• Loss of interest in hobbies and activities
  • Aches or pains that don’t go away with treatment
  • Problems with concentrating, recalling details, or making decisions
  • Difficulties with sleep - either sleeping too much or troubles with staying asleep or falling asleep
  • Changes to appetites
  • Thoughts of suicide or suicide attempts
  • Thoughts of hurting the baby or yourself

Once symptoms are recognized, it is very important to seek help quickly and encourage a person you know who is experiencing these symptoms to speak with their healthcare provider as soon as possible. 

What Are The Causes Of Postpartum Depression?

For most persons, there is no one specific cause for postpartum depression. Some pregnant persons are at higher risk for PPD than others. These risk factors include(2):

  • Stressful life events
  • Low social support
  • Previous history of depression in the pregnant person and/or a family history of depression
  • Difficulty getting pregnant
  • Being a teen mom or a mom to multiples, like twins, or triplets
  • Preterm (before 37 weeks) labor and delivery
  • Pregnancy complications and birth complications.
  • Having a baby who has to be hospitalized

Postpartum depression can also occur without having any of the risk factors above. Even if you are fortunate to have a healthy pregnancy and birth, PPD can still happen to you. It is important to stay vigilant of the symptoms and communicate any struggles you are having to your doctor.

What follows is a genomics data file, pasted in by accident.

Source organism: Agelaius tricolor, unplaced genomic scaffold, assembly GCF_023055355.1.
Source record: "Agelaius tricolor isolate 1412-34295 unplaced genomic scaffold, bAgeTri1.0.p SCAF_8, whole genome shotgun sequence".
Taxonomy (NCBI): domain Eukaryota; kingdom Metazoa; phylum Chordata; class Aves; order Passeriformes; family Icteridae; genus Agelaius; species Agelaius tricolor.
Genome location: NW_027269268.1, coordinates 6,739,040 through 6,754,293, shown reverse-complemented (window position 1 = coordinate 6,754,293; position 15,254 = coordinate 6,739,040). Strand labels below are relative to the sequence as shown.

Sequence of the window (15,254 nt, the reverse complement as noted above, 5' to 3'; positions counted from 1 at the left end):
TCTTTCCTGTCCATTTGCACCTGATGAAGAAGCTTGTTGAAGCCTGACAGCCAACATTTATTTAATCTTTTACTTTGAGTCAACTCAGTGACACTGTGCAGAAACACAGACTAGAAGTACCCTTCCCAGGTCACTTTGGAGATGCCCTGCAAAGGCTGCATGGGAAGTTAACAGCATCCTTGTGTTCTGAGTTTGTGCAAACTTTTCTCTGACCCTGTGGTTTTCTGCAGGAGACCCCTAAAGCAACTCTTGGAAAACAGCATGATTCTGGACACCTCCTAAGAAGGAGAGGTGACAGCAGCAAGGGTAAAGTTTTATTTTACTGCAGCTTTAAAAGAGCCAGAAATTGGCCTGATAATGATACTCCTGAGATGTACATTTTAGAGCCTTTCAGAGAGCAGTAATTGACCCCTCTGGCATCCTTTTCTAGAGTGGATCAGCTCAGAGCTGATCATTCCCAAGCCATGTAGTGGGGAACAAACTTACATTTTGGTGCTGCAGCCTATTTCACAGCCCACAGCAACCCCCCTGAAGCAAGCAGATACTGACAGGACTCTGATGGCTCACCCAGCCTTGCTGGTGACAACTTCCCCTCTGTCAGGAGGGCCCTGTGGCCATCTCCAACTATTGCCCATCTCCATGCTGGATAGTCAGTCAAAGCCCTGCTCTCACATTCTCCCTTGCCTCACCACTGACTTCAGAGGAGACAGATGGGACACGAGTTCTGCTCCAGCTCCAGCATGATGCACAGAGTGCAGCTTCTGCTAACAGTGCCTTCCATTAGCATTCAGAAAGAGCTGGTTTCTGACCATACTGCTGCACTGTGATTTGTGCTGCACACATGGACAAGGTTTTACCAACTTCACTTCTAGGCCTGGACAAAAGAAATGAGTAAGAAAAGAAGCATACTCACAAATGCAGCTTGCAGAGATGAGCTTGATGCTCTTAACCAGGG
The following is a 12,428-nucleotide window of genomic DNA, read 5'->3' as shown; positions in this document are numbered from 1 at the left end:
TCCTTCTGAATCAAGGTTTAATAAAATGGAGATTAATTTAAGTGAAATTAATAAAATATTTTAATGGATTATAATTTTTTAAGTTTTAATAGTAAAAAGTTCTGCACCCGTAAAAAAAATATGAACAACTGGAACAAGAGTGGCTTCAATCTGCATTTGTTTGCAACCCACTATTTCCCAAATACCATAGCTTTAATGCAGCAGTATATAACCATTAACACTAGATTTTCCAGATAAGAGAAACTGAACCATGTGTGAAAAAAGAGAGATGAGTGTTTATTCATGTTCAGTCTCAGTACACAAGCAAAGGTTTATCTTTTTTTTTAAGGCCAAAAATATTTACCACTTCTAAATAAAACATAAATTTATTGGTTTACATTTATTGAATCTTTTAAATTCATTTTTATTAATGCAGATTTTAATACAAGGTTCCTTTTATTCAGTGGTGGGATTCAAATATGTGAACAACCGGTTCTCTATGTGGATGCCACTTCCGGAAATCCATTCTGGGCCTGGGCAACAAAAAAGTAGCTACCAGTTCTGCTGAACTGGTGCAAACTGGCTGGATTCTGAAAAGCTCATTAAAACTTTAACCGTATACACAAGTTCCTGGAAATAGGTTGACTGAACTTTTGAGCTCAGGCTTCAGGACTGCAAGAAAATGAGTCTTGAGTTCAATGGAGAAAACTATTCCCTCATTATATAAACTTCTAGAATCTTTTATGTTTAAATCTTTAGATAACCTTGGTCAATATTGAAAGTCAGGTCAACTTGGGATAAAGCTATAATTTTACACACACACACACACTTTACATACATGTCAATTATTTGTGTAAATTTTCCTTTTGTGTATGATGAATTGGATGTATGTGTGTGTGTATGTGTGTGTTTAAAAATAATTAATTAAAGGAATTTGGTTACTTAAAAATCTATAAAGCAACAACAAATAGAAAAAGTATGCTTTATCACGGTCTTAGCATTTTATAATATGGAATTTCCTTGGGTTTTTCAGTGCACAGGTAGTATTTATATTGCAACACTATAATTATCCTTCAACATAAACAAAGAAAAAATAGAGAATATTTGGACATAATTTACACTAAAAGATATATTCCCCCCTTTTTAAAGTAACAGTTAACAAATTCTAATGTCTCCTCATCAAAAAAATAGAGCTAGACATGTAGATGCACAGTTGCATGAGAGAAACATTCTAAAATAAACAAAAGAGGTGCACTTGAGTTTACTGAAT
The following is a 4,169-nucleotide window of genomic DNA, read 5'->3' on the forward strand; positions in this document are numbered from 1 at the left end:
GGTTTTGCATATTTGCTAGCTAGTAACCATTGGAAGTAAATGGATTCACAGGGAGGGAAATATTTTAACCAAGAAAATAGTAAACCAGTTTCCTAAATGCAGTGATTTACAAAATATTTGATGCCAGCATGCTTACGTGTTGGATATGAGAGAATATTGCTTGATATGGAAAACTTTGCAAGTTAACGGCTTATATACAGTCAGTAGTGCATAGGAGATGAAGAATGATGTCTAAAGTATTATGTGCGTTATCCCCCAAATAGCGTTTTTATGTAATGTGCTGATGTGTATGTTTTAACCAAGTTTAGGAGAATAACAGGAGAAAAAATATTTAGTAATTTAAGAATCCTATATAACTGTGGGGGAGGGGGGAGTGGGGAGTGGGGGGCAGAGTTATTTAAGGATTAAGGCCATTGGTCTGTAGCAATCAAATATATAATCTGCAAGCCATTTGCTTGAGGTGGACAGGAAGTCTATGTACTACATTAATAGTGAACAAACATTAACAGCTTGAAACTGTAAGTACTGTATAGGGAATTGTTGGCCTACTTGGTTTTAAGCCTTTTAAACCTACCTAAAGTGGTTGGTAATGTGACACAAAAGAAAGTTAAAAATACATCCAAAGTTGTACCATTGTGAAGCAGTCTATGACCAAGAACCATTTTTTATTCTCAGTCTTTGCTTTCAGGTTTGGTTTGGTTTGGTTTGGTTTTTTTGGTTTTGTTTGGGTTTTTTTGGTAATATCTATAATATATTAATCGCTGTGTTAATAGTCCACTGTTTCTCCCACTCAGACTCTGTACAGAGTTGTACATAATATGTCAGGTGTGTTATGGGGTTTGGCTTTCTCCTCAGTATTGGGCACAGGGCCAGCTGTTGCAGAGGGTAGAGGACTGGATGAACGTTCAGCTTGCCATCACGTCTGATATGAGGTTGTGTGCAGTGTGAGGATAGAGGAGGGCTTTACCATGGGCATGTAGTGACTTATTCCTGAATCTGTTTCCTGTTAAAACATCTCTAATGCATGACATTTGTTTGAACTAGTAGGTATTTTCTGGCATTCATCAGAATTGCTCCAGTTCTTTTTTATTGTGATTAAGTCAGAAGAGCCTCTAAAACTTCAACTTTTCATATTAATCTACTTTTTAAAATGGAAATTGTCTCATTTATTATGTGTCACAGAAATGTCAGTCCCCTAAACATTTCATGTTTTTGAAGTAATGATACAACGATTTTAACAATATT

What Cures Postpartum Depression?

Unfortunately, there is no quick cure for PPD or postpartum depression. There are many treatments, however, and you should make your doctor aware of how you are feeling as soon as possible. The most common treatments for postpartum depression are therapy and medication (5). In therapy, a mother speaks with a therapist, psychologist, or social worker to develop coping strategies to counter the way depression makes you think, feel, and act. Medication may also be used and must be prescribed by a doctor or nurse. Antidepressants may take a few weeks to start working, and you can ask your doctor about which ones can be taken safely while breastfeeding.

Baby Blues Syndrome: Take Home Points

Baby blues are common, while PPD is less common. You should expect to have baby blues as it is a syndrome that is experienced by most pregnant persons in the postpartum period. If you feel that your symptoms are severe or lasting longer than a couple weeks following the birth of your child, please let your doctor know. This could be PPD, and there are ways to treat postpartum depression that are safe and effective. If you ever have thoughts about harming yourself or your baby, you should seek medical help immediately. 

  1. https://www.acog.org/womens-health/faqs/postpartum-depression
  2. https://www.cdc.gov/reproductivehealth/depression/index.htm#Postpartum
  3. https://www.cdc.gov/mmwr/volumes/69/wr/mm6919a2.htm?s_cid=mm6919a2_w
  4. https://www.apa.org/pi/women/resources/reports/postpartum-depression
  5. https://www.womenshealth.gov/mental-health/mental-health-conditions/postpartum-depression